The initial consultation should always be complimentary. The client should understand that they are under no obligation to move forward with you if the two of you aren’t a good fit. However, I still think it’s disingenuous not to outline your fees in advance. This way they can make an informed decision before the initial consultation.

survey-on-travelagent-fees

Introducing a tiered fee structure

As every advisor knows, different bookings have differing levels of complexity. Sometimes it’s like Christmas, and you have the client who rings up to ask you to book a simple A to B itinerary giving you their credit card at the same time. This is a very different client from the one who comes to you looking to plan a three-week multi-generational African safari inclusive of air, insurance, lodges and guided safaris. 

Two different client requirements = two different fee structures.

Instead of calling booking fees, booking fees, I prefer framing them into service bundles. Each bundle, detailing all its inclusions,  would be outlined on your website.

This allows your clients to choose which type of bundle best meets their needs and their travel style. Some clients enjoy the planning process and want to be part of it. They still want assurance that they are making the right choices, and they want you to have their back should anything go amiss. They might prefer to be more of a shotgun passenger in the travel booking process rather than occupying the backseat.

I’d recommend offering three or four different tiers depending on your style. Below are just some options that you could play with and make your own. There is no one way to do this, and the more creative you are, the better. I’m just spitballing some ideas below to get you started on brainstorming.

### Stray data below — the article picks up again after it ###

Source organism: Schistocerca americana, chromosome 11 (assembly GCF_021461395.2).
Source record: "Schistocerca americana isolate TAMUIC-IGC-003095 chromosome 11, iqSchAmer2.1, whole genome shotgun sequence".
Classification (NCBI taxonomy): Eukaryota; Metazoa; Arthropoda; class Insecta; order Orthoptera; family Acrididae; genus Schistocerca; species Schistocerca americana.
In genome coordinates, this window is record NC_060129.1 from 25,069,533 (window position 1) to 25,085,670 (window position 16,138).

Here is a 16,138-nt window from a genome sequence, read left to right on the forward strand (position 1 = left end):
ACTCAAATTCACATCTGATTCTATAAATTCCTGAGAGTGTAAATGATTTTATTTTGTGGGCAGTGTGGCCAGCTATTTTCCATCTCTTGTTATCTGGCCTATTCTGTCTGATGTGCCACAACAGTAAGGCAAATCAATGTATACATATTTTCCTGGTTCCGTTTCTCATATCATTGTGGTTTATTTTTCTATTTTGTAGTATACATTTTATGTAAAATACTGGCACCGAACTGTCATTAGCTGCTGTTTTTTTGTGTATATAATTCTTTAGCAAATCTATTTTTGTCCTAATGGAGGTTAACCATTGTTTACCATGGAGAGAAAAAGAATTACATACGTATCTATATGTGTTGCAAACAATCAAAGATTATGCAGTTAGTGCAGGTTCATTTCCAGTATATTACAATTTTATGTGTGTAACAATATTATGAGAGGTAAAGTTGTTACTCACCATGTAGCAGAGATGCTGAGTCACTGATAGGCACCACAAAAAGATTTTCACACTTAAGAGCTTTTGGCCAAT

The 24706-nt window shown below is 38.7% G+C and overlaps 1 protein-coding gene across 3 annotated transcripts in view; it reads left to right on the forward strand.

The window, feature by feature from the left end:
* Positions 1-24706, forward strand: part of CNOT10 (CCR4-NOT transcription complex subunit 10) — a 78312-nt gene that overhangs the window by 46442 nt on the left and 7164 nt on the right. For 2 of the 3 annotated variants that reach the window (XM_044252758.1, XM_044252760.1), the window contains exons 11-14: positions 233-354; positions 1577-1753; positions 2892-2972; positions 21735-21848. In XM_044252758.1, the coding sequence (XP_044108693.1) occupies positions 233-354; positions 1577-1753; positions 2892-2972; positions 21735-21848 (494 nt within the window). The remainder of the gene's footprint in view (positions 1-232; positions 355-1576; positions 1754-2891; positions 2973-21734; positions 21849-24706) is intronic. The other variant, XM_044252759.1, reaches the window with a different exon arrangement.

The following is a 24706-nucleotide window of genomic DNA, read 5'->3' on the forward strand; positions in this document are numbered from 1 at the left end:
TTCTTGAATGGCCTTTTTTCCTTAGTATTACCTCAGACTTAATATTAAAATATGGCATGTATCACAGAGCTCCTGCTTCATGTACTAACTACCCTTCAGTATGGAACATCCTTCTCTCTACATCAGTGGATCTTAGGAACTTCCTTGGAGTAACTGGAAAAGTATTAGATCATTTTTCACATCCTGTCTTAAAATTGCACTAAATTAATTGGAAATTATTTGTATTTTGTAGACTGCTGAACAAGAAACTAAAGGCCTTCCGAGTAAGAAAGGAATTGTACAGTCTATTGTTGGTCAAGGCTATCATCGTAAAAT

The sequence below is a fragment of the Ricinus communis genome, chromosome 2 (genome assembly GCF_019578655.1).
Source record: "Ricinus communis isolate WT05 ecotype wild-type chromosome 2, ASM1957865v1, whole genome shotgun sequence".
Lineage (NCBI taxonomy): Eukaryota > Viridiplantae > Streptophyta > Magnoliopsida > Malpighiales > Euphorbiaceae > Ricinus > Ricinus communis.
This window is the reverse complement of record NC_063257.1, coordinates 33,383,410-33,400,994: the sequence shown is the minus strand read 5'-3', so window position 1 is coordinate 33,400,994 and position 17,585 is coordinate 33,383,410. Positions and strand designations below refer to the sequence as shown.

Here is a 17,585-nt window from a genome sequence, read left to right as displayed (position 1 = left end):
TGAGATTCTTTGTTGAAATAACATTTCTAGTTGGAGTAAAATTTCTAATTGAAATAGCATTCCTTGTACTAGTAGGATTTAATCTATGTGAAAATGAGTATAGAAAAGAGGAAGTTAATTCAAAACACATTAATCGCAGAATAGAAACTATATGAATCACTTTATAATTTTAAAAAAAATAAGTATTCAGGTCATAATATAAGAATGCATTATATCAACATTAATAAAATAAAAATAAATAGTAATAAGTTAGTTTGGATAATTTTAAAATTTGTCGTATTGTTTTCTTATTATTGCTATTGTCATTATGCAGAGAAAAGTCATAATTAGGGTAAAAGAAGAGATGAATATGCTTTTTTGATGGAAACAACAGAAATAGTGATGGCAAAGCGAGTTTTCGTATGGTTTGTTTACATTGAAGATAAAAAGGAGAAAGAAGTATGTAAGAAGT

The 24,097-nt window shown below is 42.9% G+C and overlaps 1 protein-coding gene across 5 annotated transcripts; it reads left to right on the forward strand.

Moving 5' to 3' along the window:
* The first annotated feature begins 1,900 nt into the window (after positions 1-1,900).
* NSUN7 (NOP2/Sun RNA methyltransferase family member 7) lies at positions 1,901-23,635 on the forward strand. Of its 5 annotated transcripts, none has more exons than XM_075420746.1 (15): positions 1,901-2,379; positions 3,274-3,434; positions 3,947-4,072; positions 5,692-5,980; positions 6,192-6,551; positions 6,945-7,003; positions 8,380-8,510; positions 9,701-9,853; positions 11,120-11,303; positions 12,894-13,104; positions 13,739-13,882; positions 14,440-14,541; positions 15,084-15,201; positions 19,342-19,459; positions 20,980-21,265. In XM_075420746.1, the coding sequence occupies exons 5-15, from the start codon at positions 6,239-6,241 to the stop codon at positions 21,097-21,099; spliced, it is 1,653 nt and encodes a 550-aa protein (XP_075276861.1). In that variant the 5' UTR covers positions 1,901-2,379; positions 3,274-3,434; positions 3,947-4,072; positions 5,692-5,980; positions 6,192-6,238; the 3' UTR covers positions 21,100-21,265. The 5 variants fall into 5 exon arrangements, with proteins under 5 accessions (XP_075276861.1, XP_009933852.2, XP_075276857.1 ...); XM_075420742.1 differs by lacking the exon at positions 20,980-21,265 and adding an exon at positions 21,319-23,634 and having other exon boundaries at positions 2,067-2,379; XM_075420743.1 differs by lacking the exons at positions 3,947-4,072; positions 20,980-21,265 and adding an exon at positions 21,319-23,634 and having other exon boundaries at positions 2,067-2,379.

Premier Package includes:

  • Research and planning
  • Itinerary presentation
  • Recommendations on hotels and airlines
  • Pre-travel checklists
  • Recommendations in destination
  • Advice on visas

Deluxe Package includes:

  • Research and planning
  • 2 Itinerary Presentations
  • Booking of all hotels, airlines, insurance, touring as required
  • Pre-travel checklists
  • Emailed travel documents
  • Maximizing inclusions to budget allowance
  • Preferential treatment based on your long-standing relationship with suppliers
  • Insider tips and benefits
  • includes up to two itinerary revisions*
  • Handling of visas where applicable
  • In-destination follow up
  • Welcome home check-in

* Be very clear about how many complementary changes and adjustments you are willing to make to an agreed itinerary. Sure, people have a right to change their minds, but there should be a limit to the number of revisions. I know agents who get caught up in doing multiple itinerary changes because they didn’t qualify their client properly from the beginning. They didn’t ask enough questions. And they also didn’t specify how many amendments would be included. So the client continues to request changes, the advisor is stuck making the changes and in the process, everyone gets frustrated, and feelings could get bruised. It doesn’t have to be that way. 

VIP Package includes:

  • All the above and…
  • In-destination restaurant/special events reservations
  • Branded physical travel documents
  • VIP Welcome package upon arrival
  • Any way you can make the experience for your client for memorable.